An Old White Professor Speaks to the Class of 2020 | The American Spectator

An Old White Professor Speaks to the Class of 2020
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Nearly every graduation speaker tells the graduates that they are going to change the country profoundly and irrevocably. Don’t worry, you won’t.

For the most part, that’s a good thing. While America is not without its policies that cry for change, there is much that is good about America that has become impolitic to speak about — especially at graduations.

There is no perfect economic system. Capitalism is not evil; crony capitalism is.

For the last four years, you haven’t had a course in civics, but you did have a course in social studies taught by people who believe that America is a racist, sexist, homophobic society that possesses a fascist political culture.

Many generations have a revolution fantasy. I saw the barriers go up in Seattle and thought of Berkeley’s Telegraph Avenue in the 1960s.

So, think a moment. Did any of these teachers get fired for such words? Did they go home looking over their shoulders, worried about whether the secret police were going to knock on their door? Did they contemplate making a dangerous journey and trying to sneak into Mexico or Canada?

You see, in a real fascist culture, you cannot criticize the regime and stay out of prison or stay alive.

As the old joke of my generation goes: In America everyone is always looking for a party. In Russia, the party is always looking for you.

Your generation thinks you have discovered the evils of racism and discrimination and that both are uniquely Western institutions.

Let me burst your bubble. There are few societies, if any, that have not practiced slavery, and more white people have been enslaved by North Africans than Africans by white people.

In 1785, Thomas Jefferson and John Adams negotiated with Tripoli’s envoy to London, Ambassador Sidi Haji Abdrahaman, over the enslavement of Americans. They asked Abdrahaman what right he had to seize slaves. He replied that his right was “founded on the Laws of the Prophet, that it was written in their Koran.”

But if your teachers were to teach about that — assuming they would want to — political outrage and cries of Islamophobia would ensue, and they would be cowed into submission.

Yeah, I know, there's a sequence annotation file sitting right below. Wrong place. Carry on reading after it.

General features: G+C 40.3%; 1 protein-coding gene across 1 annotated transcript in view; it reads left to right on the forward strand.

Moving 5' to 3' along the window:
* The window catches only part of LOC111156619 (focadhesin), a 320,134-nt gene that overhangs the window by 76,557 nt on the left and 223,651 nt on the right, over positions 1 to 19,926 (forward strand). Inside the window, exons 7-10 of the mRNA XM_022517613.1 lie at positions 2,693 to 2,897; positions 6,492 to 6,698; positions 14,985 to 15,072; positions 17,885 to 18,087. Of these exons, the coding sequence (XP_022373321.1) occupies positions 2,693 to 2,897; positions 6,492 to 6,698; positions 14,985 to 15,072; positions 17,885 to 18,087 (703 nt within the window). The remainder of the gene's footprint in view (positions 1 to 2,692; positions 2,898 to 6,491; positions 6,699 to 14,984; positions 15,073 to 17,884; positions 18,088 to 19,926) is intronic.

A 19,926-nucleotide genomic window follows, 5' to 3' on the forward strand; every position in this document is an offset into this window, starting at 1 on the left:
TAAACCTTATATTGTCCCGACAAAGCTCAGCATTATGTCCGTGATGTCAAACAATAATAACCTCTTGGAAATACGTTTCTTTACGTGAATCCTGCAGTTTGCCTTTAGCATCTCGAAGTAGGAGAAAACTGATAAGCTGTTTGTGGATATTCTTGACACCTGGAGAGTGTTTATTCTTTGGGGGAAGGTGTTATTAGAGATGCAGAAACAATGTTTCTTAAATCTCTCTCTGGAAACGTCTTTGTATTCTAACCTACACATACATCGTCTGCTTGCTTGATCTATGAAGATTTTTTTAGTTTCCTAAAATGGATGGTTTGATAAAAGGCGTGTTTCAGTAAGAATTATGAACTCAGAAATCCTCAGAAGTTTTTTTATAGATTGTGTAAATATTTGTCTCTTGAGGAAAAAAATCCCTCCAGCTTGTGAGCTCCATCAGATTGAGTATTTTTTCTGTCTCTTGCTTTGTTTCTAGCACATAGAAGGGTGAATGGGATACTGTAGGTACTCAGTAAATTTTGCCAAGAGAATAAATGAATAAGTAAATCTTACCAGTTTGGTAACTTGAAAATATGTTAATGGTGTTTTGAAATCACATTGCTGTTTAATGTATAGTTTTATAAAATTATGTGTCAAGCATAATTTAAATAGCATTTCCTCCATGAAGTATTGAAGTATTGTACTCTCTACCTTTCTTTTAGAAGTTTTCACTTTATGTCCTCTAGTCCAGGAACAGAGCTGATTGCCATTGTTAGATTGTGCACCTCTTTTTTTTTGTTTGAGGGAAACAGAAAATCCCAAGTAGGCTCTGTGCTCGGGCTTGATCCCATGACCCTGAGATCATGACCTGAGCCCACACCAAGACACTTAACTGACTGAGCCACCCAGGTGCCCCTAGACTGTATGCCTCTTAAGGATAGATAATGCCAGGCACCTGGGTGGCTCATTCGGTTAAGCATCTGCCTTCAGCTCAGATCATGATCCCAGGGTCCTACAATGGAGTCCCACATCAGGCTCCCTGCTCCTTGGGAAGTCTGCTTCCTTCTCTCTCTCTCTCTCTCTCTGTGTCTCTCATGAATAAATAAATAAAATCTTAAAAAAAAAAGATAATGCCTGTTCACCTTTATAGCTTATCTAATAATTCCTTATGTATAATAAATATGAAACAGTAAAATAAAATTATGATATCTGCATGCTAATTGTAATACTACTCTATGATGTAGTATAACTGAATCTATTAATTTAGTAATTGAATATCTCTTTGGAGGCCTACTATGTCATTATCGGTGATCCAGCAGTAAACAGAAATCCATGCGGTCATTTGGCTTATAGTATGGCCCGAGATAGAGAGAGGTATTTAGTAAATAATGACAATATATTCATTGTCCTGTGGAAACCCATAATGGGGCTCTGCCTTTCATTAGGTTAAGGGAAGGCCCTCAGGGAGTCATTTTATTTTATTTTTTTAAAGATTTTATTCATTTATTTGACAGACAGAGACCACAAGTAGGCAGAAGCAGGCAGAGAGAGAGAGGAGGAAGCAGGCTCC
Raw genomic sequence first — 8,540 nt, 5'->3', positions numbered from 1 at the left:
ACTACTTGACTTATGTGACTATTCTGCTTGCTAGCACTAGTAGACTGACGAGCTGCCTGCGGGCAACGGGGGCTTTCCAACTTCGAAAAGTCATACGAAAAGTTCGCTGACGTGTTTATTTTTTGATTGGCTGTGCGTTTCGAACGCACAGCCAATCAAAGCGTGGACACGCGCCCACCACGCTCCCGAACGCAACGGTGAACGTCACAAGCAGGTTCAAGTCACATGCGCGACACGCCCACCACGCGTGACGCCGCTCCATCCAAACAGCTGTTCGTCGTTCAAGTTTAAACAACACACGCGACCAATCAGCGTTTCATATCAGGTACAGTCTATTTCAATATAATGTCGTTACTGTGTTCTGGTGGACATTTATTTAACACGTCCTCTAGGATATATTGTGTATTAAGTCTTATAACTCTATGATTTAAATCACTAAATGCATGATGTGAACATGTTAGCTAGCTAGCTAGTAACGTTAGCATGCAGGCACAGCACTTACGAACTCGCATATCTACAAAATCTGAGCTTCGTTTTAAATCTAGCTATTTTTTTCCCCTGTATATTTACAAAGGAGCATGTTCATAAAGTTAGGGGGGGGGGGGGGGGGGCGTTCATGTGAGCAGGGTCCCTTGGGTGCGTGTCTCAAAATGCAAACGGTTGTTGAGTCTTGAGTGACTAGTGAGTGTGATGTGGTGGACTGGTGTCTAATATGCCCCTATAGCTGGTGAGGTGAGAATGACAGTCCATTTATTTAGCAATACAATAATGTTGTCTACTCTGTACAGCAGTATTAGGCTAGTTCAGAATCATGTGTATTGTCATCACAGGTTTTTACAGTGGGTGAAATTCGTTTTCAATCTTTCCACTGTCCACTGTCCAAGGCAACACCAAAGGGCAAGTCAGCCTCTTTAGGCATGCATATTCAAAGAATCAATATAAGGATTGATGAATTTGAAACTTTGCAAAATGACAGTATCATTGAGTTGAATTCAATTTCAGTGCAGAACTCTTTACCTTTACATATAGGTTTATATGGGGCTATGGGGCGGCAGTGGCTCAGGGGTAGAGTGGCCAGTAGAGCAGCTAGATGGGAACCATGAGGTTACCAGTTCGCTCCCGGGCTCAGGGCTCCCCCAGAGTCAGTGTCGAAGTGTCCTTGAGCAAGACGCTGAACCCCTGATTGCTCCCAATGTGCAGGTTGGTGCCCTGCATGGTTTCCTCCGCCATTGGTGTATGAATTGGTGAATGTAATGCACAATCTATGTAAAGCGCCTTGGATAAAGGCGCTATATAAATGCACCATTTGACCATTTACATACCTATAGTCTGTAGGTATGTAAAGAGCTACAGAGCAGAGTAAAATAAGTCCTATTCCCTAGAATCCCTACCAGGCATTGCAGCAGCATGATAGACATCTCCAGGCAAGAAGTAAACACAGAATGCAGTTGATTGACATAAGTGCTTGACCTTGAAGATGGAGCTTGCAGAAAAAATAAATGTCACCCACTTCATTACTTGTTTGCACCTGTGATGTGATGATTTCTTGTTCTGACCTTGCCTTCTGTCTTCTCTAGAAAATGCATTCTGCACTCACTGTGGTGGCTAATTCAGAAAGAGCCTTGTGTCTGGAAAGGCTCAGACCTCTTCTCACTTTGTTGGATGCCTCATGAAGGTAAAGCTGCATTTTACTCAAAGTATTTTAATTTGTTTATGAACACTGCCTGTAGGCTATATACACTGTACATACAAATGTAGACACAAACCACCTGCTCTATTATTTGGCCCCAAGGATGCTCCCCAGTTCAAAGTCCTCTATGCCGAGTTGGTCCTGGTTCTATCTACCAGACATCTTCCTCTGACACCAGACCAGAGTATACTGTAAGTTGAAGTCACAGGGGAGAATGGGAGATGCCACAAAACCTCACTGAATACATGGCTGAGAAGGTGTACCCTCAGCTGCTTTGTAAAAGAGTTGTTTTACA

Two African kings, Tegesibu of Dahomey and Alvarez of the Congo, numbered among the richest men in the world in the early 18th century. Their wealth came from providing slaves to the Portuguese.

Slavery is evil in all its manifestations, whether the horror of the Middle Passage, the North African slave raids on Italy, or the Ottoman forays into the Slavic countries. The word itself comes from the Muslims of Andalusia (Spain) taking slaves from among Eastern European Slavic peoples.

And while your generation is marching, protesting, and calling for revolution because of the remnants of racism in this society, you need to be reminded that black chattel slavery, in all its ugly forms, is still alive and well in Libya in the 21st century.

So, when you say that racism and slavery are uniquely Western institutions, you are not simply wrong, you are pathetically ignorant.

Many generations have a revolution fantasy. I saw the barriers go up in Seattle and thought of Berkeley’s Telegraph Avenue in the 1960s.

When people from my generation went to Cuba under the auspices of the Venceremos Brigade and sat around the campfires talking to the heroes of the revolution about urban guerrilla warfare in America, the veterans of the campaign against Fulgencio Batista laughed.

Your Paris commune fantasy in Seattle, like the Weatherman Days of Rage of the 1960s, inflicted pain, suffering, and death, but it was not the route to change.

These puerile and egotistical ideas of revolution will mobilize the great silent majority who abhor Black Lives Matter but are too intimidated to speak out against an organization rooted in racism and anti-Semitism.

You see, Class of 2020, the most important political concept is legitimacy.

For all its flaws, the American system is viewed as not only legitimate, but one that also offers a nonviolent means to change.

So when you block the emergency room of the local hospital and then justify it by saying white people have blocked black people for 400 years, you are destroying your own legitimacy with a rationale that is as stupid as it is reprehensible.

Don’t be swayed by what you see on TV about marches or hear from woke business leaders trying to do damage control or cash in on the symbolism of Black Lives Matter.

As you pampered potential Marxists play with your cell phones at graduation, waiting to return home in your own automobiles, eager to Zoom with your friends, what you don’t know is that it’s not a revolution being televised but a political orgy of fun and profit.

The word “revolution” means to return back to the point of origin. After the French Revolution and decades of war and upheaval, the monarchy passed from Louis XVI to Louis XVIII and then to Charles X. Or, as the French might say, plus ça change, plus c’est la même chose.

The Russians would say that communism is the longest road from capitalism back to capitalism.

If you want to change the system, join the system, because in America, revolution — like urban guerrilla warfare — is a childish fantasy.

America has flaws, but it is still a strong, legitimate democracy with a vital political center that has always abhorred violence as a political instrument.

Be grateful for what you have and embrace a system that offers opportunities for change.

If you were taught that revolution is the way to change the system, you need to contact the bursar’s office and demand a refund for a meaningless education.

Abraham H. Miller is an emeritus professor of political science, University of Cincinnati, and a distinguished fellow with the Haym Salomon Center.

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